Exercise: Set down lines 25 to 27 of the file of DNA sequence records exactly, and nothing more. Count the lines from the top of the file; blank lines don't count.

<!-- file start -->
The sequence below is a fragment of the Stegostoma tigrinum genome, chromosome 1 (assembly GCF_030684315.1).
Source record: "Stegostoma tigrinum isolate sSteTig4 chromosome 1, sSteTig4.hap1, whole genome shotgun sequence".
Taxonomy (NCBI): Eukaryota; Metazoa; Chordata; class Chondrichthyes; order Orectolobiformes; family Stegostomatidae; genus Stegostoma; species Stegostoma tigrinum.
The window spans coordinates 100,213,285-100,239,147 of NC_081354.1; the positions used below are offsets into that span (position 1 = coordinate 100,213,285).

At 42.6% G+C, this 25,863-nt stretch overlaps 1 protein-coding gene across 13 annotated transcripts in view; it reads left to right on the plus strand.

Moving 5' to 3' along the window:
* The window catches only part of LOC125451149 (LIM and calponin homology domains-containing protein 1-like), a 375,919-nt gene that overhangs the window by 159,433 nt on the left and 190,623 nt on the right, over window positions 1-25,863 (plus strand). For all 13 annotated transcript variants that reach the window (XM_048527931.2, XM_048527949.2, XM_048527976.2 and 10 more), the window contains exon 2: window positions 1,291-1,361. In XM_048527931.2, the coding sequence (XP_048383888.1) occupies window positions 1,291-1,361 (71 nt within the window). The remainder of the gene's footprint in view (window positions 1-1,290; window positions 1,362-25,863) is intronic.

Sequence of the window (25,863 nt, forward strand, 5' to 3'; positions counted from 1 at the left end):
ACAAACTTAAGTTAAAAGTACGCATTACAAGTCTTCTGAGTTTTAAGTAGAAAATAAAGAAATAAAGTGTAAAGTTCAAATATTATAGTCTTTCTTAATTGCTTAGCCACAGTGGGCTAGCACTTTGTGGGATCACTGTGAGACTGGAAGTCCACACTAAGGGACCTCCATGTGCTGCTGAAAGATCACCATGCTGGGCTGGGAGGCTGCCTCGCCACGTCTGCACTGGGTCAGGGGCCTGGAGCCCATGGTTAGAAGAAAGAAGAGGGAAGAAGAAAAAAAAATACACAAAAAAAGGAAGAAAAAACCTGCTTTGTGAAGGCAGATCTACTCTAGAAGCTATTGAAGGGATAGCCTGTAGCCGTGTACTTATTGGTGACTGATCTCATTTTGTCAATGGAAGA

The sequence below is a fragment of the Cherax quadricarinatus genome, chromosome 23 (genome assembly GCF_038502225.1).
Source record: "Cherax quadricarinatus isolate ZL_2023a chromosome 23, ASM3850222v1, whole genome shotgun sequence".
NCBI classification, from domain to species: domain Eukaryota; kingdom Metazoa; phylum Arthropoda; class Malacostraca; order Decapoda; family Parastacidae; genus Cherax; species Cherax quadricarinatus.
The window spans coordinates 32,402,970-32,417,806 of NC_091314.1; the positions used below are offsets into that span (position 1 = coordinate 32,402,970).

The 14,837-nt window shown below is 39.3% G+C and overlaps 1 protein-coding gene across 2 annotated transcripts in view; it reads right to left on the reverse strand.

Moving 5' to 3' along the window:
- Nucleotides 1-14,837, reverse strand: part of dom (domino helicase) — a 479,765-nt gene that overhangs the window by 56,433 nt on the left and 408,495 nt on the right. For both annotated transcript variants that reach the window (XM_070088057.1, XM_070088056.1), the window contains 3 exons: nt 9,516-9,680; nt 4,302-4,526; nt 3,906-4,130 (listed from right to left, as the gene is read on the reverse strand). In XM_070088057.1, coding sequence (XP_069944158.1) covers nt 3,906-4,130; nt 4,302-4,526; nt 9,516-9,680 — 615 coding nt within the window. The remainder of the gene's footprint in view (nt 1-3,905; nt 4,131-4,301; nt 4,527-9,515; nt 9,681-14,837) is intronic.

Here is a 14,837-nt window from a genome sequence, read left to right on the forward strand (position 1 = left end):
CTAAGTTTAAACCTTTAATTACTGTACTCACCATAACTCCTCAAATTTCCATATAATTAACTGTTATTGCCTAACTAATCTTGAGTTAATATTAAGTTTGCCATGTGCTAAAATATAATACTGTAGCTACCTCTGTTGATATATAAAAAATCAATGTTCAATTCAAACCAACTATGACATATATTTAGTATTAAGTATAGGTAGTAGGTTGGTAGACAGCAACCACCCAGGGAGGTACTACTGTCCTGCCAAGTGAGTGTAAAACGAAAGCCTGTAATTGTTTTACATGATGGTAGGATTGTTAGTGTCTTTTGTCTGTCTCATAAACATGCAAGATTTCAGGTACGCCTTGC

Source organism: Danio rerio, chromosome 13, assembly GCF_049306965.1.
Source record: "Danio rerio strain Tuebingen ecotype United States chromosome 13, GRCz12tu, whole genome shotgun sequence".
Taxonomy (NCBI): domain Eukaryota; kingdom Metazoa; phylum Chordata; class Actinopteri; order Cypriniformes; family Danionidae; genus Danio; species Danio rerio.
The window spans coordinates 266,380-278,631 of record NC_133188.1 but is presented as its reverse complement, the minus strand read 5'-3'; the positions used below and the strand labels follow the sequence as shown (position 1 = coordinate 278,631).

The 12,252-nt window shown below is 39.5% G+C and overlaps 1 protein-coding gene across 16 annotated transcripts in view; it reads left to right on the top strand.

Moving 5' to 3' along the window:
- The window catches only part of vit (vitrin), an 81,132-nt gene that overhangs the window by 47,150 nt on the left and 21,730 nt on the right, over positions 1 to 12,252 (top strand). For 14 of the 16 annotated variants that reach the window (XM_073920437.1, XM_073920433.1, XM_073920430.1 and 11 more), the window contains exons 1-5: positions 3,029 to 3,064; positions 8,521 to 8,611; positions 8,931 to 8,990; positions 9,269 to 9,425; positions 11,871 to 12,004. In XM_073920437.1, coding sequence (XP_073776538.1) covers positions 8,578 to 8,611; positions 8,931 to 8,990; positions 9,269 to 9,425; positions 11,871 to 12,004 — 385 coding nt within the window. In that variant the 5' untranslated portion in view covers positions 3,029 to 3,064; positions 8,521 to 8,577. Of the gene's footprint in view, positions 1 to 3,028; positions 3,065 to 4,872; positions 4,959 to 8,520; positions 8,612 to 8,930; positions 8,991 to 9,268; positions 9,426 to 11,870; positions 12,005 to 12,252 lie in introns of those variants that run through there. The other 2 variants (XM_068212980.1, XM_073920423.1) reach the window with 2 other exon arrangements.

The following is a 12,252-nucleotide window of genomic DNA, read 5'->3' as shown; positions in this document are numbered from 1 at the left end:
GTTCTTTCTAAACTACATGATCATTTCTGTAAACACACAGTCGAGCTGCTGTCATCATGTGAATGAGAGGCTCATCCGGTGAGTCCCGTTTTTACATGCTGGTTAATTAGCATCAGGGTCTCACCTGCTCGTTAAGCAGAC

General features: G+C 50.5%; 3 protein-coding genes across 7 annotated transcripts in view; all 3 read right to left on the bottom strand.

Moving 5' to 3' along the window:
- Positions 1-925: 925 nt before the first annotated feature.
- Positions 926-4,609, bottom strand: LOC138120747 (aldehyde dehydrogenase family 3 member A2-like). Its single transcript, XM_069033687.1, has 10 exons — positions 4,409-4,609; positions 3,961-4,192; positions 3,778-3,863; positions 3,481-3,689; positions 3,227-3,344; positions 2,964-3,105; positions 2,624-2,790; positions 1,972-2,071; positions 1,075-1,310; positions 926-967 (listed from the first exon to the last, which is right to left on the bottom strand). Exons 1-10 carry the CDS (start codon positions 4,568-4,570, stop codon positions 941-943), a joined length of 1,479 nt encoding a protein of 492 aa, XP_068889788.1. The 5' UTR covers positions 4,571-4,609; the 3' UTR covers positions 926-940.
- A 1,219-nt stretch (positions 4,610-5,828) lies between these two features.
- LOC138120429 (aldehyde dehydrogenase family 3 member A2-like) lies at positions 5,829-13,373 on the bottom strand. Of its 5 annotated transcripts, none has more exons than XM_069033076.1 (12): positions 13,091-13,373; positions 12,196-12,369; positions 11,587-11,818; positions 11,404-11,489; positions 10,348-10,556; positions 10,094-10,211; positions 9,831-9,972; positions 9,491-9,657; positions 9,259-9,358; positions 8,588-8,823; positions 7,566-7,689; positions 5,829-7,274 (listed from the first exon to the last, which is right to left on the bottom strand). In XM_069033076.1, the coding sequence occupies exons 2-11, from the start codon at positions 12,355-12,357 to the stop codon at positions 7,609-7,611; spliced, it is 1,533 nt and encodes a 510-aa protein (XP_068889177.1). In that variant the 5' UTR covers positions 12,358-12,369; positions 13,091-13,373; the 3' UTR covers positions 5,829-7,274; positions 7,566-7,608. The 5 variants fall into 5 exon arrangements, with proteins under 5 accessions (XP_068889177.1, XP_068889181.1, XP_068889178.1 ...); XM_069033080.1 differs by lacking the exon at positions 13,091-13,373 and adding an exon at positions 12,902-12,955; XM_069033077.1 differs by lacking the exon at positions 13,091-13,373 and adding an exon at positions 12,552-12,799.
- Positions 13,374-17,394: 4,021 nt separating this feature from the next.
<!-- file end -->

- The window catches only part of vit (vitrin), an 81,132-nt gene that overhangs the window by 47,150 nt on the left and 21,730 nt on the right, over positions 1 to 12,252 (top strand). For 14 of the 16 annotated variants that reach the window (XM_073920437.1, XM_073920433.1, XM_073920430.1 and 11 more), the window contains exons 1-5: positions 3,029 to 3,064; positions 8,521 to 8,611; positions 8,931 to 8,990; positions 9,269 to 9,425; positions 11,871 to 12,004. In XM_073920437.1, coding sequence (XP_073776538.1) covers positions 8,578 to 8,611; positions 8,931 to 8,990; positions 9,269 to 9,425; positions 11,871 to 12,004 — 385 coding nt within the window. In that variant the 5' untranslated portion in view covers positions 3,029 to 3,064; positions 8,521 to 8,577. Of the gene's footprint in view, positions 1 to 3,028; positions 3,065 to 4,872; positions 4,959 to 8,520; positions 8,612 to 8,930; positions 8,991 to 9,268; positions 9,426 to 11,870; positions 12,005 to 12,252 lie in introns of those variants that run through there. The other 2 variants (XM_068212980.1, XM_073920423.1) reach the window with 2 other exon arrangements.

The following is a 12,252-nucleotide window of genomic DNA, read 5'->3' as shown; positions in this document are numbered from 1 at the left end:
GTTCTTTCTAAACTACATGATCATTTCTGTAAACACACAGTCGAGCTGCTGTCATCATGTGAATGAGAGGCTCATCCGGTGAGTCCCGTTTTTACATGCTGGTTAATTAGCATCAGGGTCTCACCTGCTCGTTAAGCAGAC